DHSI Colloquium Day Conference (MacLaurin A144)

    Admission to the day conference is included in your DHSI registration fee. Please use the following link to add yourself to the participants list so we can be prepared to accommodate you: https://bit.ly/2H8nKQ6​


  • Welcome

  • People I: Documenting Online Lives
  • Examining Gendered Harassment Online and in Silicon Valley. Andrea Flores (Utica C)
  • This is Just to Say I Have <X> the <Y> in your <Z>: Modernist Memes in an Era of Public Apology. Shawna Ross (Texas A&M U)
  • Youtube Yoga and Ritual on Demand: The Virtual Economics of Hindu Soteriology. Dheepa Sundaram (C of Wooster)

  • Break

  • People II: Documenting Lives Online
  • Voices from the Water's Edge: Documenting Change in Post-Katrina New Orleans. Janet Simons (Digital Humanities Initiative, Hamilton C)
  • The Resemblage Project: Creativity and Digital Health Humanities in Canada. Andrea Charise (U Toronto) and Stefan Krecsy (U Toronto)

  • Lunch

  • Projects I: Building and Analyzing
  • Building the ARTECHNE Database: New directions in Digital Art History. Marieke Hendriksen (Old Dominion U)
  • The Ineffective Inquisition: The Holy Office's Sphere of Influence in Early Modern New Spain. Kira Homo (Pennsylvania State U)

  • Break

  • Projects II: Mapping and Visualizing
  • Mapping Sarah Sophia Bank’s Numismatic Collection. Erica Hayes (North Carolina State U) and Kacie Wills (U California, Riverside)
  • Text Mining and Visualizing 18th Century American Correspondence. Ashley Sanders Garcia (U California, Los Angeles)

  • Break

  • Practices: Digital Scholarship on Campus and in the Classroom
  • Digital Humanities in Latin American Studies: Cybercultures Initiative. Angelica Huizar (Old Dominion U)
  • Making it Seem Easy: Interdisciplinary Team Defines and Measures DH interest at SUNY Oswego. Serenity Sutherland (SUNY Oswego), Fiona Coll (SUNY Oswego), Sarah Weisman (SUNY Oswego), Candis Haak (SUNY Oswego), and Murat Yasar (SUNY Oswego)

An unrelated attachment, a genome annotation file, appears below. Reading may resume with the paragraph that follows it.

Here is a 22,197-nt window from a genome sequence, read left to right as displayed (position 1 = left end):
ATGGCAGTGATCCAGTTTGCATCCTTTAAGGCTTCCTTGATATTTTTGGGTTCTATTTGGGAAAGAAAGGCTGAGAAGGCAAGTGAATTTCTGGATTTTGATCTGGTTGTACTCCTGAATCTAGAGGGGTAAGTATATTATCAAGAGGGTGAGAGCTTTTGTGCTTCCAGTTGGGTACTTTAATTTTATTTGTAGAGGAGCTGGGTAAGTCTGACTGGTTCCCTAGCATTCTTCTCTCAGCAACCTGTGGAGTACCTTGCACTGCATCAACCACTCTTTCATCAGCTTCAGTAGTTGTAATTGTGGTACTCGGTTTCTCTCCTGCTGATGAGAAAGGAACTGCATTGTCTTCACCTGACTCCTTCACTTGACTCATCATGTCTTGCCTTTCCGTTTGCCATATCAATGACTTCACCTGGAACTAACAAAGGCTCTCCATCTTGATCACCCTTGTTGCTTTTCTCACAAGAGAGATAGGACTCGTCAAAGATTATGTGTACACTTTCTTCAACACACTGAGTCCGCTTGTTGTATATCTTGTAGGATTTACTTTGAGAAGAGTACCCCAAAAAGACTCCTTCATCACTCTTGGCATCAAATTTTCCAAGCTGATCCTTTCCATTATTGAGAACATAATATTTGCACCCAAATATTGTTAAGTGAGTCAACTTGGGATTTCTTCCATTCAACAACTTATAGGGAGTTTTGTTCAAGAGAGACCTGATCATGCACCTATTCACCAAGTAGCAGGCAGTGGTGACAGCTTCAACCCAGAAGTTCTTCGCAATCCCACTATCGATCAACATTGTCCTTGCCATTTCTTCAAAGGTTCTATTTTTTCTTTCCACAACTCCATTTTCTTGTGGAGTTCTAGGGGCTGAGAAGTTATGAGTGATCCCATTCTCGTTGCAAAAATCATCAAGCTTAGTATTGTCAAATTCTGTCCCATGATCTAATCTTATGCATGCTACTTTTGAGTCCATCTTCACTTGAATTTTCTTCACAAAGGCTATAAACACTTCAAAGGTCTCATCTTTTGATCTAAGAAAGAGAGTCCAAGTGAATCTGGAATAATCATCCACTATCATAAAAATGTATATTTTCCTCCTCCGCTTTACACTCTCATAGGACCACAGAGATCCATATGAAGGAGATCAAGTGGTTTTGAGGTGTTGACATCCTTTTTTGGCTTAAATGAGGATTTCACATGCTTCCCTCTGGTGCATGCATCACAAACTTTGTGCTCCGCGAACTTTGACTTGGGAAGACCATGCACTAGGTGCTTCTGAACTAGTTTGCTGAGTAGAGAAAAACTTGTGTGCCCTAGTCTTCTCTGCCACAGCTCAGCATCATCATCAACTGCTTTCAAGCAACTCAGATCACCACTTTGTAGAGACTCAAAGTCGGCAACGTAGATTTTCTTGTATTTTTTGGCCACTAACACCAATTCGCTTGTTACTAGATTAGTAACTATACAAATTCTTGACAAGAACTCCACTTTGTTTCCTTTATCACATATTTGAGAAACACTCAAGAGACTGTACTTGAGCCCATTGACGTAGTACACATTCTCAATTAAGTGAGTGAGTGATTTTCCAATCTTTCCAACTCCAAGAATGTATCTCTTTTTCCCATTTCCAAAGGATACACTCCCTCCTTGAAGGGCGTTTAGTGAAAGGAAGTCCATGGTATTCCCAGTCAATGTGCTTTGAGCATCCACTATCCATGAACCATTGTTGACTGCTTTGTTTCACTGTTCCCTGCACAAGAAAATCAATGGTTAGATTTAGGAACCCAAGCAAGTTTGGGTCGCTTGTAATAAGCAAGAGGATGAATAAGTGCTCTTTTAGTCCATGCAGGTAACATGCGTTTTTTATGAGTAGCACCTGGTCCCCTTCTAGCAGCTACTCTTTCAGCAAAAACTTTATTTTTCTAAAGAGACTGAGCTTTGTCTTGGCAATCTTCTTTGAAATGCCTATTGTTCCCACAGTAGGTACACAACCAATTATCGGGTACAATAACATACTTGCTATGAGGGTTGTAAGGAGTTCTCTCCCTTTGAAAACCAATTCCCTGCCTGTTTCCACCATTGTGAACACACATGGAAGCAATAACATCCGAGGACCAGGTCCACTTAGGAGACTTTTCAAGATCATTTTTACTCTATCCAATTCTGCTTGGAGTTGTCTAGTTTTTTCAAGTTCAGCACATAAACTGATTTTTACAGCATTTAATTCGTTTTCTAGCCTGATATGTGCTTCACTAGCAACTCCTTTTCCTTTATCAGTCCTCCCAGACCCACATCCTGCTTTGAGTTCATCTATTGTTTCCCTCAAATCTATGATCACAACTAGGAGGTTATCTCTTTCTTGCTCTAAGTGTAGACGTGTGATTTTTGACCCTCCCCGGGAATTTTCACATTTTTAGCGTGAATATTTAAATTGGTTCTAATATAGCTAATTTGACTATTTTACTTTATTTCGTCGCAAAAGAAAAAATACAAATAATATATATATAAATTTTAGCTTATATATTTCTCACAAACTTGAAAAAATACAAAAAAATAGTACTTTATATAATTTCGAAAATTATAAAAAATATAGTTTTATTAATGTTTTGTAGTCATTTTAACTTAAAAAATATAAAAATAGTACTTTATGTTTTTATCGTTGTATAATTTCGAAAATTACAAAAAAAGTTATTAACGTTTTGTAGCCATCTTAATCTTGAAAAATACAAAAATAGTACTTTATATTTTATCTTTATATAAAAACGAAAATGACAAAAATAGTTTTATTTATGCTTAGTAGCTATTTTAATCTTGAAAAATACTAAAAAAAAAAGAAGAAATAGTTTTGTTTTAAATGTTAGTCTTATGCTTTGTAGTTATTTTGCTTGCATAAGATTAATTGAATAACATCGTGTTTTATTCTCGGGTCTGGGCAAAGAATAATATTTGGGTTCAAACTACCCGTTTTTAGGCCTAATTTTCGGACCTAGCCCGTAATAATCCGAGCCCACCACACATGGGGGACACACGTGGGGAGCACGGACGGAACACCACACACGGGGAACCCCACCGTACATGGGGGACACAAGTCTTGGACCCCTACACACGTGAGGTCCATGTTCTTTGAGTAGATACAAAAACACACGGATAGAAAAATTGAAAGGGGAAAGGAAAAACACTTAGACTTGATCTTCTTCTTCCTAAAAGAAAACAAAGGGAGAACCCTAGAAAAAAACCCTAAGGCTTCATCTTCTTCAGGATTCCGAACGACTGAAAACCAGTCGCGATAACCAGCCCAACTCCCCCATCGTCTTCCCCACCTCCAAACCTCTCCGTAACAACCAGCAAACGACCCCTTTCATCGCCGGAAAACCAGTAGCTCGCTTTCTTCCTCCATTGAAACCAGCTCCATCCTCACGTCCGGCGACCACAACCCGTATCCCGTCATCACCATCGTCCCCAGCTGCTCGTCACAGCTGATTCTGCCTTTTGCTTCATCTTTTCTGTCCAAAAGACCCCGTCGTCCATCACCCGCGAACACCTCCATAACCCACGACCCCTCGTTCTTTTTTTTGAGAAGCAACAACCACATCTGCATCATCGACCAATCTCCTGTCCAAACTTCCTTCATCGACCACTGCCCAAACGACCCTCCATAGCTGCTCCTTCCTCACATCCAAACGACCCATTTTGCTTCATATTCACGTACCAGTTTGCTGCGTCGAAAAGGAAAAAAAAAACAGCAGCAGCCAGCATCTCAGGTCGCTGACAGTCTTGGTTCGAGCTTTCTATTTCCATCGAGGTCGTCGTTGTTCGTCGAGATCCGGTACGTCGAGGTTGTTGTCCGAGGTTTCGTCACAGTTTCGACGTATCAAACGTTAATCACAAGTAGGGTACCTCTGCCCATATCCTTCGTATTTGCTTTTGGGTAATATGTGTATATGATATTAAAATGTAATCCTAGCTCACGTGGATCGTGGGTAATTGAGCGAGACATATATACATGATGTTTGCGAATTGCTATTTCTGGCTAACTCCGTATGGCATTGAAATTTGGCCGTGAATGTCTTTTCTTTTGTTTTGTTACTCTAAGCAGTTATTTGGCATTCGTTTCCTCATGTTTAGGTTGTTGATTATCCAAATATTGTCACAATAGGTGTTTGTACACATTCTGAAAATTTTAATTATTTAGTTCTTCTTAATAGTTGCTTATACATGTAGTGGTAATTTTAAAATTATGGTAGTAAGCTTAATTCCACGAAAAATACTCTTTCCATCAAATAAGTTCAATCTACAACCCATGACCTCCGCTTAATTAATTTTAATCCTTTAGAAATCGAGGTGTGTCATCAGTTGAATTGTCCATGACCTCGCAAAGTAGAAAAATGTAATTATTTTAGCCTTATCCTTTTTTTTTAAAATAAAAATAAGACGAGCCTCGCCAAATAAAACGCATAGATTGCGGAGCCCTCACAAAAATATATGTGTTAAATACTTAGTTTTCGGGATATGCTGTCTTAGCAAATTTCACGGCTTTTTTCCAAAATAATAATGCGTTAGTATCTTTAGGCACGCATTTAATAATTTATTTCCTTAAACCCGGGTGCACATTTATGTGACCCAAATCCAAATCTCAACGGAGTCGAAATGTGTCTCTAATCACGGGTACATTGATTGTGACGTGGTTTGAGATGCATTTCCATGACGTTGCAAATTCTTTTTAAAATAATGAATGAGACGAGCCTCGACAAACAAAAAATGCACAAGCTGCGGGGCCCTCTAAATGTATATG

• ARL Digital Scholarship Institute. Sarah Melton (Boston C)

  • Concluding Remarks
  • Sunday, 10 June 2018 [SINM + DHSI Registration, Workshops]

    8:30 to 9:00 Symposium on Indigenous New Media Registration (MacLaurin A100)
    9:00 to 5:00 DHSI Registration (MacLaurin A100)
    9:00 to 4:00 SINM Sessions
    9:00 to Noon DHSI AM Workshop Sessions (click for workshop details)
    1:00 to 4:00 DHSI PM Workshop Sessions (click for workshop details)
    4:10 to 5:00
    Joint Institute Lecture (DHSI and SINM):
    David Gaertner (U British Columbia): “A Landless Territory?: CyberPowWow and the Politics of Indigenous New Media.”
    (MacLaurin A144)

    Abstract: Following the 1997 launch of Skawennati's (Mohawk) CyberPowWow, digital space has become a vital new territory for the resurgence of Indigenous storytelling and cultural practice: "We have signed a new treaty," Cree artist Archer Pechawis wrote of this period, "and it is good. We have the right to hunt, fish, dance and make art at www.CyberPowWow.net, .org and .com for as long as the grass grows and the rivers flow." This talk will critically explore the theoretical, cultural, political-economic, and gendered dynamics underwriting the histories and futures of Indigenous new media. Particular attention will be given in examining the ways in which new media and digital storytelling connect to and support key issues in the field of Indigenous studies, such as sovereignty, self-determination, decolonization, and land rights.

    After the day, many will wander to Cadboro Bay and the pub at Smuggler's Cove OR the other direction to Shelbourne Plaza and Maude Hunter's Pub OR even into the city for a bite to eat.

    Monday, 11 June 2018 [DHSI + SINM]

    Your hosts for the week are Ray Siemens and Dan Sondheim.
    7:45 to 8:15 DHSI Last-minute Registration (MacLaurin A100)
    8:30 to 10:00 DHSI Welcome, Orientation, and Instructor Overview (MacLaurin A144)
    9:00 to 4:00 SINM Sessions
    10:15 to Noon DHSI Classes in Session
    12:15 to 1:15 Lunch break / Unconference Coordination Session (MacLaurin A144)
    (Grab a sandwich and come on down!)
    DHSI Undergraduate Meet-up, Brown-Bag (details via email)
    1:30 to 4:00 DHSI Classes in Session
    4:10 to 5:00
    Joint Institute Lecture (DHSI and SINM):
    Jordan Abel (Simon Fraser U): "Indigeneity, Conceptualism, and the Borders of DH.”
    (MacLaurin A144)